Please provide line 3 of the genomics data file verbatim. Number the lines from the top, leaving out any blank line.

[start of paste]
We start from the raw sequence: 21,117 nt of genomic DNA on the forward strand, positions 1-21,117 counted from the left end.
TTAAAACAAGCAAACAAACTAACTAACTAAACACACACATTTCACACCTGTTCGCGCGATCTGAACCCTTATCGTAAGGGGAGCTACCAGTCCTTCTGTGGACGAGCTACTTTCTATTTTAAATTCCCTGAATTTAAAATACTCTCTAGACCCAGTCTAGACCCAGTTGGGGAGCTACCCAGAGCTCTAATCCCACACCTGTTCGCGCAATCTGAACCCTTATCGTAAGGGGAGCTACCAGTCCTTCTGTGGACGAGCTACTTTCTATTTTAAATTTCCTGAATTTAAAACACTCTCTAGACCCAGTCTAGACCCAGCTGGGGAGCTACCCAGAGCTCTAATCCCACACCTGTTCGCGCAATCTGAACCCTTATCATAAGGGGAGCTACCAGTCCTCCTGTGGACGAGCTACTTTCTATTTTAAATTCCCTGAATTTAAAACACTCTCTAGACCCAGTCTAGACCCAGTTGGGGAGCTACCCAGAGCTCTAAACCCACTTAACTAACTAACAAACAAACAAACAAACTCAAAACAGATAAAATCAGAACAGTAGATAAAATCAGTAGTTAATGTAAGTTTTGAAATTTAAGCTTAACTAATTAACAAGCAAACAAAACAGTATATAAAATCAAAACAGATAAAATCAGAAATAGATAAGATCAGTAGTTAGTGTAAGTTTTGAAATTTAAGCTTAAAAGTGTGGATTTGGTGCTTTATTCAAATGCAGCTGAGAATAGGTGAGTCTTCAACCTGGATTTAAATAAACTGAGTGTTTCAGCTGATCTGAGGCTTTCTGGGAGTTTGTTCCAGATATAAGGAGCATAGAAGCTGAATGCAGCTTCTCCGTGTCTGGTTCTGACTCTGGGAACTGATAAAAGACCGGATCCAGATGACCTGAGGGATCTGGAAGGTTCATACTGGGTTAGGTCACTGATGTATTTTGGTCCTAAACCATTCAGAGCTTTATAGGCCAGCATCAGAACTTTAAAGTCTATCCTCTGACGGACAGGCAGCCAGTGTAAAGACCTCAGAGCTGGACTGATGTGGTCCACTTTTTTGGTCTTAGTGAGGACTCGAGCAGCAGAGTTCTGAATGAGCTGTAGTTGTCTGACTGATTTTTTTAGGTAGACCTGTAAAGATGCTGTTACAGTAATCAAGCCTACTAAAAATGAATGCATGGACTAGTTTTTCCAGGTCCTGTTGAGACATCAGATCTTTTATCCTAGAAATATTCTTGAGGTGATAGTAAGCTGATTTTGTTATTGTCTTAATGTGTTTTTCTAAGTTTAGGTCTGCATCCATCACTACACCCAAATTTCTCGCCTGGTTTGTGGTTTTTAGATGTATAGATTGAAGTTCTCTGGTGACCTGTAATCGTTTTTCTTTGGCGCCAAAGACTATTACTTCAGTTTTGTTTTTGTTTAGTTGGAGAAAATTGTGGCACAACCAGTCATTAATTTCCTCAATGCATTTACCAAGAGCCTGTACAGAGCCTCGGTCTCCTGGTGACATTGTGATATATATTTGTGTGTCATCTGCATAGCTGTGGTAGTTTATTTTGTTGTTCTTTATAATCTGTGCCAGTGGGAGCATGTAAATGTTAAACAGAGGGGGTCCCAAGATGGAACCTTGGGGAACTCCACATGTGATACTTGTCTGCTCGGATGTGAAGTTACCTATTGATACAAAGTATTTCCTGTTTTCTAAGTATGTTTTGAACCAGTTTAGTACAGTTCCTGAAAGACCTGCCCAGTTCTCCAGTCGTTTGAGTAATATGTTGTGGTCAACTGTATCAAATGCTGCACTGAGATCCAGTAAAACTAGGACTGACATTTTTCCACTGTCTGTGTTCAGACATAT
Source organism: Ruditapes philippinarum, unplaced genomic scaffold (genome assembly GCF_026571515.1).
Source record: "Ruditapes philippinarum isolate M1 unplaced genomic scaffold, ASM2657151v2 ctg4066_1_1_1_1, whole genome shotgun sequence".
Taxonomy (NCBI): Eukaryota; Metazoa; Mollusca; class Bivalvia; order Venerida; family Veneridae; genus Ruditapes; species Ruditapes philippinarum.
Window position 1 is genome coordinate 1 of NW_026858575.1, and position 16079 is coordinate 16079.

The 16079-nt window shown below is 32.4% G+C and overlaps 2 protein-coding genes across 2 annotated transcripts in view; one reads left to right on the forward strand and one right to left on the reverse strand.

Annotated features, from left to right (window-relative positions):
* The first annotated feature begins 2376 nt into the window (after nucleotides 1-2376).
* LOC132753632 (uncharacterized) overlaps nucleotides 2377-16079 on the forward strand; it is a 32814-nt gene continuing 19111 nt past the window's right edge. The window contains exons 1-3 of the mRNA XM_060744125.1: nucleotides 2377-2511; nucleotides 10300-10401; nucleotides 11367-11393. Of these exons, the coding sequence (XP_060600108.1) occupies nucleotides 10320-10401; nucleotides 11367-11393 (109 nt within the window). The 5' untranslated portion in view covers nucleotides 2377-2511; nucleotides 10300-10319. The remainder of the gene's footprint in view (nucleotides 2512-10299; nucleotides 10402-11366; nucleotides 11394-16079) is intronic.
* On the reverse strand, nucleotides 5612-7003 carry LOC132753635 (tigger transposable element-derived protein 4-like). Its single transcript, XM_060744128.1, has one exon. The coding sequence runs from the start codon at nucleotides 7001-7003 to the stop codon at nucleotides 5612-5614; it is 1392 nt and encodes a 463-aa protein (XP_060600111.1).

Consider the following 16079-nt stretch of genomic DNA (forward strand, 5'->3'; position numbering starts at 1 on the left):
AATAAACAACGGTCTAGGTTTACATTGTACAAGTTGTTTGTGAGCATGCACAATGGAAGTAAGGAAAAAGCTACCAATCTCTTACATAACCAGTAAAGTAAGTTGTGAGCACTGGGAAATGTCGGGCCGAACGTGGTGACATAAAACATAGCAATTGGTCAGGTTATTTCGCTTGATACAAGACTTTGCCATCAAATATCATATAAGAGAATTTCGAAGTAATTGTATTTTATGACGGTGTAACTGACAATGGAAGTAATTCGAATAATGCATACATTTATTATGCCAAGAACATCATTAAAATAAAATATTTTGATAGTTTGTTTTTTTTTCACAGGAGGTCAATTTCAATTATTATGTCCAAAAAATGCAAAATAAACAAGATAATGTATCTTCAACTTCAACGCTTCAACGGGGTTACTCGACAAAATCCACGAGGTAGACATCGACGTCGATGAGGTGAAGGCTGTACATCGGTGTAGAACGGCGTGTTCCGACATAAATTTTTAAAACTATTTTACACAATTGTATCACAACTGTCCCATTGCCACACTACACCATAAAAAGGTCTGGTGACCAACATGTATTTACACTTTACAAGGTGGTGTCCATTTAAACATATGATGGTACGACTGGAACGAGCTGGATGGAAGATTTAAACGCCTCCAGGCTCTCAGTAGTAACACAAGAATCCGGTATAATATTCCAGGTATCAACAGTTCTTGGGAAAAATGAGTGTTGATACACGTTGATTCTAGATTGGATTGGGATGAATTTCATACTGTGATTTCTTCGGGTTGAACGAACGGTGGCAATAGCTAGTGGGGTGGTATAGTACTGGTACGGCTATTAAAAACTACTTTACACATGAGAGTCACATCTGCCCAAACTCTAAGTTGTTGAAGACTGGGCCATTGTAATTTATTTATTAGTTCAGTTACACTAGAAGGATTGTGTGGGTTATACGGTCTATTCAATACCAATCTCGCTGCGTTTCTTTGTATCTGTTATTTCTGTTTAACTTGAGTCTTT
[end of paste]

Source organism: Ruditapes philippinarum, unplaced genomic scaffold (genome assembly GCF_026571515.1).